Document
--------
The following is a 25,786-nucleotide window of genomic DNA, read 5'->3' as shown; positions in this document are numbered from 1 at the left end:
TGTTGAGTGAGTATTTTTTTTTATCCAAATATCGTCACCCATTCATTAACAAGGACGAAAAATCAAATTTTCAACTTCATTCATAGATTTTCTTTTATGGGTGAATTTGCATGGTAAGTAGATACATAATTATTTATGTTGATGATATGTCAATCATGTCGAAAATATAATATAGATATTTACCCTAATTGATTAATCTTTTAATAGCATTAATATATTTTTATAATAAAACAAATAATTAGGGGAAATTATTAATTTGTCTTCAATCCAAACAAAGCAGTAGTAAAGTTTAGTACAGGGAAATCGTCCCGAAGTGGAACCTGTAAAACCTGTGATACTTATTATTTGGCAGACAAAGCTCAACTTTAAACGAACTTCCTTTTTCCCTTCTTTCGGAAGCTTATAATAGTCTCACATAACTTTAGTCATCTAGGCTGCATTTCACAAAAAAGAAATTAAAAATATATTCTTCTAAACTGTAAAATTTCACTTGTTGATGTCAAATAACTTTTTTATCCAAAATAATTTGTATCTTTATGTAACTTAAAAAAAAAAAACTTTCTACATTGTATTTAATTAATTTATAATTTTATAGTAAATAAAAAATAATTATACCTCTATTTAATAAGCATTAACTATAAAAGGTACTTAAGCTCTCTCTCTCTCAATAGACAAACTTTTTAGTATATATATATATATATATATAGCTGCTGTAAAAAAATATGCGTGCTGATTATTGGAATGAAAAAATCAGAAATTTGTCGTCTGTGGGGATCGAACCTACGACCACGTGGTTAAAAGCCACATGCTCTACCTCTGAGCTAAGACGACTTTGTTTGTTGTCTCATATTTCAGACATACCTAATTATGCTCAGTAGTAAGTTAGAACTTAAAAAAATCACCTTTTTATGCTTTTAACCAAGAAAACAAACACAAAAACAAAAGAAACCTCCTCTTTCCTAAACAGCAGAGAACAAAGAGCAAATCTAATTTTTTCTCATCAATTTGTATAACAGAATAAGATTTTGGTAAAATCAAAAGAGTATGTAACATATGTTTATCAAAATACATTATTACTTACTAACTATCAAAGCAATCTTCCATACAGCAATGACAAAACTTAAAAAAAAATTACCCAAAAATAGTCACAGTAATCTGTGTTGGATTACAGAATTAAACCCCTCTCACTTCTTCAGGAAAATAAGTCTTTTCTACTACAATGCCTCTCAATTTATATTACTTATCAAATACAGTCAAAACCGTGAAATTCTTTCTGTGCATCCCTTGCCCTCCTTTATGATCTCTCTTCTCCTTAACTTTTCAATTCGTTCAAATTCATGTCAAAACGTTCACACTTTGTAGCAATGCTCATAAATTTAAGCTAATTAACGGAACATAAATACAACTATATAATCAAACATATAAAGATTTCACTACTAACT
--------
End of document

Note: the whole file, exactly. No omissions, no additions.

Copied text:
The following is a 25,786-nucleotide window of genomic DNA, read 5'->3' as shown; positions in this document are numbered from 1 at the left end:
TGTTGAGTGAGTATTTTTTTTTATCCAAATATCGTCACCCATTCATTAACAAGGACGAAAAATCAAATTTTCAACTTCATTCATAGATTTTCTTTTATGGGTGAATTTGCATGGTAAGTAGATACATAATTATTTATGTTGATGATATGTCAATCATGTCGAAAATATAATATAGATATTTACCCTAATTGATTAATCTTTTAATAGCATTAATATATTTTTATAATAAAACAAATAATTAGGGGAAATTATTAATTTGTCTTCAATCCAAACAAAGCAGTAGTAAAGTTTAGTACAGGGAAATCGTCCCGAAGTGGAACCTGTAAAACCTGTGATACTTATTATTTGGCAGACAAAGCTCAACTTTAAACGAACTTCCTTTTTCCCTTCTTTCGGAAGCTTATAATAGTCTCACATAACTTTAGTCATCTAGGCTGCATTTCACAAAAAAGAAATTAAAAATATATTCTTCTAAACTGTAAAATTTCACTTGTTGATGTCAAATAACTTTTTTATCCAAAATAATTTGTATCTTTATGTAACTTAAAAAAAAAAAACTTTCTACATTGTATTTAATTAATTTATAATTTTATAGTAAATAAAAAATAATTATACCTCTATTTAATAAGCATTAACTATAAAAGGTACTTAAGCTCTCTCTCTCTCAATAGACAAACTTTTTAGTATATATATATATATATATATAGCTGCTGTAAAAAAATATGCGTGCTGATTATTGGAATGAAAAAATCAGAAATTTGTCGTCTGTGGGGATCGAACCTACGACCACGTGGTTAAAAGCCACATGCTCTACCTCTGAGCTAAGACGACTTTGTTTGTTGTCTCATATTTCAGACATACCTAATTATGCTCAGTAGTAAGTTAGAACTTAAAAAAATCACCTTTTTATGCTTTTAACCAAGAAAACAAACACAAAAACAAAAGAAACCTCCTCTTTCCTAAACAGCAGAGAACAAAGAGCAAATCTAATTTTTTCTCATCAATTTGTATAACAGAATAAGATTTTGGTAAAATCAAAAGAGTATGTAACATATGTTTATCAAAATACATTATTACTTACTAACTATCAAAGCAATCTTCCATACAGCAATGACAAAACTTAAAAAAAAATTACCCAAAAATAGTCACAGTAATCTGTGTTGGATTACAGAATTAAACCCCTCTCACTTCTTCAGGAAAATAAGTCTTTTCTACTACAATGCCTCTCAATTTATATTACTTATCAAATACAGTCAAAACCGTGAAATTCTTTCTGTGCATCCCTTGCCCTCCTTTATGATCTCTCTTCTCCTTAACTTTTCAATTCGTTCAAATTCATGTCAAAACGTTCACACTTTGTAGCAATGCTCATAAATTTAAGCTAATTAACGGAACATAAATACAACTATATAATCAAACATATAAAGATTTCACTACTAACT